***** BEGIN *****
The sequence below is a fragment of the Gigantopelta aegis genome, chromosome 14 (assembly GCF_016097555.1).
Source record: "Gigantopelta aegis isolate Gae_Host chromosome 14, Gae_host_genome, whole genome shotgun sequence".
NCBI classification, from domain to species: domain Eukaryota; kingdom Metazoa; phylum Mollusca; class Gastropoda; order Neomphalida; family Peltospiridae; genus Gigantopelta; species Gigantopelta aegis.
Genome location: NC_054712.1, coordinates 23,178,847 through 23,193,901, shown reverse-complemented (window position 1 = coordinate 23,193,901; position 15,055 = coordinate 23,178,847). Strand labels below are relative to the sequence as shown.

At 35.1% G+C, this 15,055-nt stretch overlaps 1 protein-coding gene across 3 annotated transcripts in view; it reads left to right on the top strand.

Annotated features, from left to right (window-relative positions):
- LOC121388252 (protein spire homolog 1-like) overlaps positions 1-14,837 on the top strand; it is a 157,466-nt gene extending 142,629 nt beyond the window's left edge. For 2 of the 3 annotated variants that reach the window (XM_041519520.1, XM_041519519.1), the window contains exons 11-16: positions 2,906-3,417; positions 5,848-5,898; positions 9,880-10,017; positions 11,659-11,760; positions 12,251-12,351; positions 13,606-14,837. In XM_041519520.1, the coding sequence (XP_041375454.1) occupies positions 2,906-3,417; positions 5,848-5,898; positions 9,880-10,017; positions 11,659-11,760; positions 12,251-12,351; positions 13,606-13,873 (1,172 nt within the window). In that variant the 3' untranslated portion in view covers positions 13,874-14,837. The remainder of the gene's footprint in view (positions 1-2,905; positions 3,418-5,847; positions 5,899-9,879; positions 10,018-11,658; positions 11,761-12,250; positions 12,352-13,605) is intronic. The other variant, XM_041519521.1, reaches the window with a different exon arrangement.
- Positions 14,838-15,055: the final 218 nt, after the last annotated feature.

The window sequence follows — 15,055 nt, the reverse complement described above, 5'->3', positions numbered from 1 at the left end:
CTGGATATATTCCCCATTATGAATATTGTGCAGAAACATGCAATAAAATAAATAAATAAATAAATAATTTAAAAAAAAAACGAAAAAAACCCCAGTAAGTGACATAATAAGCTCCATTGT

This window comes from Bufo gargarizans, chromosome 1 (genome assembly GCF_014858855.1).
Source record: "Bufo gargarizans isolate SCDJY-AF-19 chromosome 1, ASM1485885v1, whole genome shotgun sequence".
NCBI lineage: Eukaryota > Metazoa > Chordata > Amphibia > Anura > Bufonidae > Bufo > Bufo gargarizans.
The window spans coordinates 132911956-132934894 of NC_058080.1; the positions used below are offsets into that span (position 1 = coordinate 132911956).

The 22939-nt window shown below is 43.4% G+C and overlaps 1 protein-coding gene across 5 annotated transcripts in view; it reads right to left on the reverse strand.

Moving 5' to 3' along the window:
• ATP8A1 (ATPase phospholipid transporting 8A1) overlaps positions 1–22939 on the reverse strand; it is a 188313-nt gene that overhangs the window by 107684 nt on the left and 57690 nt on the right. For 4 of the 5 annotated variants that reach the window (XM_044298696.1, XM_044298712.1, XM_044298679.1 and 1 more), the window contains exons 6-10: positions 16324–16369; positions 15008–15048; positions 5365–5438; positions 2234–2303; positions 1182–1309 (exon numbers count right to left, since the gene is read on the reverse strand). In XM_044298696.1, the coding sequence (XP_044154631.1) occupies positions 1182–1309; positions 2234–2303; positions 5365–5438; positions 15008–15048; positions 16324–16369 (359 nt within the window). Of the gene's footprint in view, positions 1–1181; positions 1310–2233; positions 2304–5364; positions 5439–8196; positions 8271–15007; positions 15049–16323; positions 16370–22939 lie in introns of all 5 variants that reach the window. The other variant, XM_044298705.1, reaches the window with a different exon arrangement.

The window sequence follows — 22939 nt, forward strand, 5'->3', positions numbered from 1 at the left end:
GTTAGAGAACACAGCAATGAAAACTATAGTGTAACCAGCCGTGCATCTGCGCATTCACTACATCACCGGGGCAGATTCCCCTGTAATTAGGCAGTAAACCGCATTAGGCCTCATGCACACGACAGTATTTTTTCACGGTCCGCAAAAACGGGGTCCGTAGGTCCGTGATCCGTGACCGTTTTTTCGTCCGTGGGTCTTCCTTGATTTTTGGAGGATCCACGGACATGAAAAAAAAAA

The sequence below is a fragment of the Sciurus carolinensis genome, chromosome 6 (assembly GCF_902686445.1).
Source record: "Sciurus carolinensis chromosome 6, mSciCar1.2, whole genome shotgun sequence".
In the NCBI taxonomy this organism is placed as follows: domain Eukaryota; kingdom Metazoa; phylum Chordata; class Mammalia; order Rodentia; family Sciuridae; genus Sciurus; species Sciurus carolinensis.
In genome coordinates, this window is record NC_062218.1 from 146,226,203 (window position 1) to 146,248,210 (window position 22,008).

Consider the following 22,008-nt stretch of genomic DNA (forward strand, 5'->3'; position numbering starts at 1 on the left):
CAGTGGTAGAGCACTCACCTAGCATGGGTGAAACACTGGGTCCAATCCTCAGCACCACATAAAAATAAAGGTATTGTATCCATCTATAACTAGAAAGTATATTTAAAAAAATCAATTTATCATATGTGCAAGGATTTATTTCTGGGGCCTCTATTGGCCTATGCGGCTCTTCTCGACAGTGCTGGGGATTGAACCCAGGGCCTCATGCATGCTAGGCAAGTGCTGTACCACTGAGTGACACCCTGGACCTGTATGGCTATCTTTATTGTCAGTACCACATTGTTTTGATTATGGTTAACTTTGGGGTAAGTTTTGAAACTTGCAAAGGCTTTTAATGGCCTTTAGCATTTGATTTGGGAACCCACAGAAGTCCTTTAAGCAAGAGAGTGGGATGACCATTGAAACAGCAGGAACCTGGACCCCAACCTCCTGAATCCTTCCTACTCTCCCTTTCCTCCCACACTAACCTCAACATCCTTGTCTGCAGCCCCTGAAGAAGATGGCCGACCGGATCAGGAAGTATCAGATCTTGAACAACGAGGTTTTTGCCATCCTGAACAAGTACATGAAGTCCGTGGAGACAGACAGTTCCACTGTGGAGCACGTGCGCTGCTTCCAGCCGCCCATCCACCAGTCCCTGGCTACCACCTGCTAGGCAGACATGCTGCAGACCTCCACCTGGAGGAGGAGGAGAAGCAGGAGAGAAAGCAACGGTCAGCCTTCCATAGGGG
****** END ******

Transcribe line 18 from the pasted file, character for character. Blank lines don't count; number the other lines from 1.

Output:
The window sequence follows — 22939 nt, forward strand, 5'->3', positions numbered from 1 at the left end: